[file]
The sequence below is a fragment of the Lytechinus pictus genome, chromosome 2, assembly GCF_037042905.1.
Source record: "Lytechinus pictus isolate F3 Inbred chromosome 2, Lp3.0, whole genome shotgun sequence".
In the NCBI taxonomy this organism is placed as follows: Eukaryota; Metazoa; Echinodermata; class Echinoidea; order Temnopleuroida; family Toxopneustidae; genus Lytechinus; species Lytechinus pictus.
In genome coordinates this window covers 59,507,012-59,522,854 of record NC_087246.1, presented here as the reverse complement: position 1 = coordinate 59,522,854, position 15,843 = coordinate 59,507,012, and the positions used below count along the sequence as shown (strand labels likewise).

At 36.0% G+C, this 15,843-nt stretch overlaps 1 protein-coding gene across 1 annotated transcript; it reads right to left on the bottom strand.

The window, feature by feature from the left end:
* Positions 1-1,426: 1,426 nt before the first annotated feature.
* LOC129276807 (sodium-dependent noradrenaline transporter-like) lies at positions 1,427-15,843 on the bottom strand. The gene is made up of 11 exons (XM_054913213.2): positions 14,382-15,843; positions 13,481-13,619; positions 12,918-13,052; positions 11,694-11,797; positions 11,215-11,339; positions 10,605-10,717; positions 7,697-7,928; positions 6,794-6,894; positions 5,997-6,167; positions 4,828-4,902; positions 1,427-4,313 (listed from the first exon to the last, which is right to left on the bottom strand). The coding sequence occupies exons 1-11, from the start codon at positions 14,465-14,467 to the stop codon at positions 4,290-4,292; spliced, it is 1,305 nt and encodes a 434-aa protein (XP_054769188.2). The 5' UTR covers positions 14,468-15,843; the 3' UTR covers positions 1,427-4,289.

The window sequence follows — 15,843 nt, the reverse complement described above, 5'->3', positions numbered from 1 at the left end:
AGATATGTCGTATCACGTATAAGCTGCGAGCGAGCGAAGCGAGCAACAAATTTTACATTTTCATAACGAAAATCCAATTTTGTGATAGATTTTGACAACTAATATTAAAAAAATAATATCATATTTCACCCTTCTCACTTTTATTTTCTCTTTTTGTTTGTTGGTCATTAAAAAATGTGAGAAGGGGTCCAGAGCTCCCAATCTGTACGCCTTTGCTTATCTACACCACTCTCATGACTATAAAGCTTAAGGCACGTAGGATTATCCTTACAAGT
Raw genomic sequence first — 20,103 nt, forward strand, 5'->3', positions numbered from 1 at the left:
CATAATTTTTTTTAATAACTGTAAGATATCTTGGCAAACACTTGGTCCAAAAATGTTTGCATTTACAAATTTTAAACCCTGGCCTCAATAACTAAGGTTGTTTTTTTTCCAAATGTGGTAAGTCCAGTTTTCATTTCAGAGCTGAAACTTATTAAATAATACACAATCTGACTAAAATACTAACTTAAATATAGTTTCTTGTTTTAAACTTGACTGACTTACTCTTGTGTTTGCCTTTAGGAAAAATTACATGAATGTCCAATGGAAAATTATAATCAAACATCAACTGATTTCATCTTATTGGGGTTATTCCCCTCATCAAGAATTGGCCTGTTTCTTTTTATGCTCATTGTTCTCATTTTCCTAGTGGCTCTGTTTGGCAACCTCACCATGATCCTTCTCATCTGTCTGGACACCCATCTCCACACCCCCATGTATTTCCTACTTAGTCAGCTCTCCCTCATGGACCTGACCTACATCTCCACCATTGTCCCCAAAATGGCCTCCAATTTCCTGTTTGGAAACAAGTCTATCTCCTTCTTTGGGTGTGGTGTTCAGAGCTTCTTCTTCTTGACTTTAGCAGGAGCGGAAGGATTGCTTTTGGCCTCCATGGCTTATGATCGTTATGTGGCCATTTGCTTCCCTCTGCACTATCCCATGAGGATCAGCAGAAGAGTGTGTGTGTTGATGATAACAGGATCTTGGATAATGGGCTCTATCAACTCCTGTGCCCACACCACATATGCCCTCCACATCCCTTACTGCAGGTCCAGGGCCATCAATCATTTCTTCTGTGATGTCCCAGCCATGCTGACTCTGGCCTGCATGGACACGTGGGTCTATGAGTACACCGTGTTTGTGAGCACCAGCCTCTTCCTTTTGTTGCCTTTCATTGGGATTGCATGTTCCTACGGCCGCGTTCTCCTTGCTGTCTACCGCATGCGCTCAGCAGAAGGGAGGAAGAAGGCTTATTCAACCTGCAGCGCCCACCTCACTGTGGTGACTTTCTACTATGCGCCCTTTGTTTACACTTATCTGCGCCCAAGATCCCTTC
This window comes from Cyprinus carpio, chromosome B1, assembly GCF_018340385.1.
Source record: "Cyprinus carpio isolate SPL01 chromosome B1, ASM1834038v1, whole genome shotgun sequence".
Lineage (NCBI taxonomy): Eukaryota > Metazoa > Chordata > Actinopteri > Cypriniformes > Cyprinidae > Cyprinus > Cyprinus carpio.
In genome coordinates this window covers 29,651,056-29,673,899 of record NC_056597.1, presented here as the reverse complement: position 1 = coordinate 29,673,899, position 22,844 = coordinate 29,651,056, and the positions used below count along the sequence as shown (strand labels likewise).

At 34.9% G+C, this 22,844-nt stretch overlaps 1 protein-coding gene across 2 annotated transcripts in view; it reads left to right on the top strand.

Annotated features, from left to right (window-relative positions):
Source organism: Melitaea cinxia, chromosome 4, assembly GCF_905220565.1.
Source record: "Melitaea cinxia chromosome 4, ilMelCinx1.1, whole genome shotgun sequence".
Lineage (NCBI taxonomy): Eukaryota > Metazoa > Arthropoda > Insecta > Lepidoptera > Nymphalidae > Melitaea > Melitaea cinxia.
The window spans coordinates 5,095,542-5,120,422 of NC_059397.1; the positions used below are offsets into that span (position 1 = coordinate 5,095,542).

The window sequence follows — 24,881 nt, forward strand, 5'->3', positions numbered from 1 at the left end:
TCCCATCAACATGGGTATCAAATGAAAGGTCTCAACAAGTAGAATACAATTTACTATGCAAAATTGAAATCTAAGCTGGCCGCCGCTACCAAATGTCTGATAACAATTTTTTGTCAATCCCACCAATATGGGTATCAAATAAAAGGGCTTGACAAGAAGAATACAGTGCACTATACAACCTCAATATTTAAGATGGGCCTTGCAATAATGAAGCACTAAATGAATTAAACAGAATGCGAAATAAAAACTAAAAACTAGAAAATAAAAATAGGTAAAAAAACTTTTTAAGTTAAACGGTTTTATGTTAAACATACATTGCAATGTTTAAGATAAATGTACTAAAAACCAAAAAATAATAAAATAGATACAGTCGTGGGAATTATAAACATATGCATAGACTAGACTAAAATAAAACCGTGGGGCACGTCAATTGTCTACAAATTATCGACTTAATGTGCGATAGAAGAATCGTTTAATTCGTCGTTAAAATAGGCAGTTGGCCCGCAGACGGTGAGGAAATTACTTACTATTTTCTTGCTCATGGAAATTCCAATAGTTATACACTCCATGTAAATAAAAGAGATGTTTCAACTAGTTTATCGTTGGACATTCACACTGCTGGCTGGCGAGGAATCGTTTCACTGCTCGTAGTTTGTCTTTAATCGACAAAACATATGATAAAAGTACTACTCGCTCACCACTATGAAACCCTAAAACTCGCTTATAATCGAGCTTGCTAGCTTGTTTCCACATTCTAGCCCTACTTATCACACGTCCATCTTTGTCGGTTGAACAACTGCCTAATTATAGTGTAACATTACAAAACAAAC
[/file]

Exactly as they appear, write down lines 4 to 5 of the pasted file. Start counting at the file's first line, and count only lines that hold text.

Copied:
In genome coordinates this window covers 59,507,012-59,522,854 of record NC_087246.1, presented here as the reverse complement: position 1 = coordinate 59,522,854, position 15,843 = coordinate 59,507,012, and the positions used below count along the sequence as shown (strand labels likewise).

At 36.0% G+C, this 15,843-nt stretch overlaps 1 protein-coding gene across 1 annotated transcript; it reads right to left on the bottom strand.